Tuesday, August 25, 2015

Lots to do to end police violence

Activists who are part of the movement against violence inflicted on Black individuals and communities have offered a list of remedies they call Campaign Zero. This effort is wider, more of a coalition effort than Black Lives Matter, which leads a vibrant cri de coeur that inspires Black people to come together and assert their simple right to be. Campaign Zero gives everyone who will listen lots of specific campaign objectives that might help.

An easy deflecting response to demands for change is always "what do you people want, anyway?" We've been given an extremely comprehensive list. I'll crib a summary from Molly Weasley at Daily Kos as she's done a good job of catching some details of a program that has multiple local, state and federal components.

End broken windows policing. This calls for an end to the decades-long focus on policing minor crimes and activities, especially in neighborhoods with people of color. Also addressed are the need for different approaches to those with mental health issues and an end to racial profiling.

Community oversight. This calls for an all-civilian oversight structure with discipline power that includes a Police Commission and Civilian Complaints Office. Both offices would have specific responsibilities and across-the-board power.

Limit use of force. This solution seeks to establish standards monitor how force is used.

Independently investigate and prosecute. Among other recommendations, this point seeks a permanent Special Prosecutor’s Office at the state level to investigate any police shooting.

Community representation. This calls for officers to be a more accurate representation of the communities they serve.

Body cams/film the police. This would require and fund body cameras as well as dashboard cameras. All citizens would have the right to record police interactions on a cell phone, and police would not have the right to confiscate that phone, as is the case in some states.

Training. This calls for rigorous and sustained training, especially about racial bias.

End for-profit policing. This calls for an end to quota systems and limits fines for low-income people.

Demilitarization. This seeks the end of the sale of military weapons to the nation’s police forces.

Fair police union contracts.
This seeks to rewrite police union contracts that create a different set of rules for police, and asks that disciplinary records be open and accessible.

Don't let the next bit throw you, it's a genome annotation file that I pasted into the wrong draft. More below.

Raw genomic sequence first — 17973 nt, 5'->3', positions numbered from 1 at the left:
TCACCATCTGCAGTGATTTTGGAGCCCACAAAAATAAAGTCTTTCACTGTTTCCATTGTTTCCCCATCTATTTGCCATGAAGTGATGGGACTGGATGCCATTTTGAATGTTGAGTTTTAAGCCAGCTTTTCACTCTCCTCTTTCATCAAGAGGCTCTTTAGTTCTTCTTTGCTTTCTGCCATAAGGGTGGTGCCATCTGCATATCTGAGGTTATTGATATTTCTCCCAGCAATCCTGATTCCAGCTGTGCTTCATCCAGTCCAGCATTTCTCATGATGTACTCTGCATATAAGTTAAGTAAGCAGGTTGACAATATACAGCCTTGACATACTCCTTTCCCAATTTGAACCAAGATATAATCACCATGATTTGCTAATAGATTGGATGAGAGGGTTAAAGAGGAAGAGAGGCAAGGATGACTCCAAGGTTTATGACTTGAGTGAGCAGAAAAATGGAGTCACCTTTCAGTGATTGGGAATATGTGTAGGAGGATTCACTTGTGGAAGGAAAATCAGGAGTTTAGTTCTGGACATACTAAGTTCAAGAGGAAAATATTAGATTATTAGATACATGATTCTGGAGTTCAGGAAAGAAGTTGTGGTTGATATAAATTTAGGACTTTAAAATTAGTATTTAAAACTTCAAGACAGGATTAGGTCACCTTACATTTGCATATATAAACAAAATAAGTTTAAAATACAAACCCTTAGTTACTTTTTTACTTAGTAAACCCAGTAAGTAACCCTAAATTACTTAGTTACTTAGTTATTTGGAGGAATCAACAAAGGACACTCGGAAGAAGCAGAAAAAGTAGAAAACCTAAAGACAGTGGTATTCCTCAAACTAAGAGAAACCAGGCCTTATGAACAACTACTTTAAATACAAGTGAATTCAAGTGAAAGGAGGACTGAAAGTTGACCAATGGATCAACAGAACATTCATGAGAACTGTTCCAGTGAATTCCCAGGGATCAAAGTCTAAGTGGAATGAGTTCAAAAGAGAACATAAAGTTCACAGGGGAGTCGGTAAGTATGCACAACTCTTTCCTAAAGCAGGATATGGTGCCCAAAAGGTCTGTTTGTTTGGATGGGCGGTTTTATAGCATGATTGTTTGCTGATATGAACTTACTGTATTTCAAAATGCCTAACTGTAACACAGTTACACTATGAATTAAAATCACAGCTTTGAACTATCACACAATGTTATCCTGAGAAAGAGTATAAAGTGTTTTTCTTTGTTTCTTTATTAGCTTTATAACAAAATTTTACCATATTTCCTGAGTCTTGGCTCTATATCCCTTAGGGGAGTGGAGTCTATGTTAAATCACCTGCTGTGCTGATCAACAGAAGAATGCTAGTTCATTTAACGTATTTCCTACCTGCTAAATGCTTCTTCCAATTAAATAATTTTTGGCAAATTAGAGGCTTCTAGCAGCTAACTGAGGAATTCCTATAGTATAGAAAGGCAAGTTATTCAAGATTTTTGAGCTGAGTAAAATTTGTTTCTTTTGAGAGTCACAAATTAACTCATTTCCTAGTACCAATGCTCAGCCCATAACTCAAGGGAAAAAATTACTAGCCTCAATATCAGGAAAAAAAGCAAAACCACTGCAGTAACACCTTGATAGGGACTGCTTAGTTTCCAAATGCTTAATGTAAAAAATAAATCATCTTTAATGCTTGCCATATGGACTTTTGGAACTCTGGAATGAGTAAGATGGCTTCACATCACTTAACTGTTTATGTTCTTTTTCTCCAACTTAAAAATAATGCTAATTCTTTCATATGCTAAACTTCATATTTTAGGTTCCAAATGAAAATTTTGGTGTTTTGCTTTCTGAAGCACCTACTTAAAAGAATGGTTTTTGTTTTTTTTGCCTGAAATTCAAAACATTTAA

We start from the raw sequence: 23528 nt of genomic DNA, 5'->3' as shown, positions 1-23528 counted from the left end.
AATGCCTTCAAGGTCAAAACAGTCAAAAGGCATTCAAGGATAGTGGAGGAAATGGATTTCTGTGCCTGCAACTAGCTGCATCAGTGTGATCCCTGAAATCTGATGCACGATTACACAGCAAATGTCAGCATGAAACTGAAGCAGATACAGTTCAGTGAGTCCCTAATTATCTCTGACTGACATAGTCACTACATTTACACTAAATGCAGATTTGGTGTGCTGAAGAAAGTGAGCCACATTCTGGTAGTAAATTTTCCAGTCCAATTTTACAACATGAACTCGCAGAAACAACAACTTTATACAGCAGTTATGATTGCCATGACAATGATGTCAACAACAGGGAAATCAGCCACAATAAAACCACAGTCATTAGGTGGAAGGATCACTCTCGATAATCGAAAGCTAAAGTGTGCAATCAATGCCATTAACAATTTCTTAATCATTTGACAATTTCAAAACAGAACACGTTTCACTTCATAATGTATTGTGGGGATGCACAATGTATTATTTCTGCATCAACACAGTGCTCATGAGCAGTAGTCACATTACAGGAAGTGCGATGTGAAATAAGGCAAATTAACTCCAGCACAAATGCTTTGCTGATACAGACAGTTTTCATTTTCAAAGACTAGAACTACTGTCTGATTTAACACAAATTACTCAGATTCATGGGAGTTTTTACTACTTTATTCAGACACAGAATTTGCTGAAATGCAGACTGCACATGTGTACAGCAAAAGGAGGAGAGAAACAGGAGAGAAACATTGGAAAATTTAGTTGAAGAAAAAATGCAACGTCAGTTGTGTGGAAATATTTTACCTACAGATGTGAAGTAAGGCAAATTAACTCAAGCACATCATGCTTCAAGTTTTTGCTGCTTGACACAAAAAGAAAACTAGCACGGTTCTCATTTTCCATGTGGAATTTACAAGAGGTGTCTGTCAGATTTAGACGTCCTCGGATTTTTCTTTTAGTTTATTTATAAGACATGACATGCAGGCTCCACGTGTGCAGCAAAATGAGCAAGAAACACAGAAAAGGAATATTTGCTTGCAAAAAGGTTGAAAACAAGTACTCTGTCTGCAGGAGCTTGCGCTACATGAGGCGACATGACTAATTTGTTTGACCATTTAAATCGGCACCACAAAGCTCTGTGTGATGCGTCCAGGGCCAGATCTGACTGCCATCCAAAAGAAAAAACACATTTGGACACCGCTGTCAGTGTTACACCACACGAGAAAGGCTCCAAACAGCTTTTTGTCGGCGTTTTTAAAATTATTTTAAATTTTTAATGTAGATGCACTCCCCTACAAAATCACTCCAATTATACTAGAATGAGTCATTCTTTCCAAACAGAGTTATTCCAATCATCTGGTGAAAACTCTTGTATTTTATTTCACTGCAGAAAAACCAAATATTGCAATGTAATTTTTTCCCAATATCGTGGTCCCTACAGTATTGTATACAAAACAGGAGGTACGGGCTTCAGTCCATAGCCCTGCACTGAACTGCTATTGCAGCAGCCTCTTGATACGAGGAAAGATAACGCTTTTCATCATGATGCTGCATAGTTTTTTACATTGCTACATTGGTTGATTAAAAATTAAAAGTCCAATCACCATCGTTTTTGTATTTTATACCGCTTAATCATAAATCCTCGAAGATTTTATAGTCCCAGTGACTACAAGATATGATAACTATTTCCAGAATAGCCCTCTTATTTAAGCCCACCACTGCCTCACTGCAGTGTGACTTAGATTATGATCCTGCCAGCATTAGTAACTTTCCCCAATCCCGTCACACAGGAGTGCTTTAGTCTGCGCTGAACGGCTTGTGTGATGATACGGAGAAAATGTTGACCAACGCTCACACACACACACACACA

Different pieces of this will take center stage in different localities, depending in part on who lives where and what the power relations are between various communities. Where Black people and other people of color are numerous and are able to exercise political influence (usually but not always by voting), it might be realistic to focus on police recruitment, training and community oversight issues. Where Black people have little power (almost all state level decisions), the core issues are likely to be for-profit policing, demilitarization (police don't have to acquire all that armament) and "police rights" deals that negate their duty to serve the people by protecting individual officers rights as employees.

Getting and keeping the Justice Department on the side of widespread oversight is unequivocally a political issue. Minimally, we can't afford a Republican president or an indifferent Democratic one.

Police have been substituted for a mental health system in most of our urban areas. A huge fraction of police violence happens when a mentally disturbed person confronts insecure officers with a military mindset equipped with badges, tasers and guns. Police also kill disabled personsdisproportionately. This is worst in communities of color, but our failure to fund services to the mentally ill happens everywhere.

As a fix, body cams are tricky. As police have usually done with requirements they display their badges at all times so we at least can know who did the bad deed, officers will figure out how to avoid the scrutiny they create. They will also fight to ensure that review of film is limited to their peers and it is never released to the public. Yet having the political fights over these issues seems a good way to build the struggle. It matters when majorities say "Hey -- that's not right!"

There's so much more. None of us lack for something to do.

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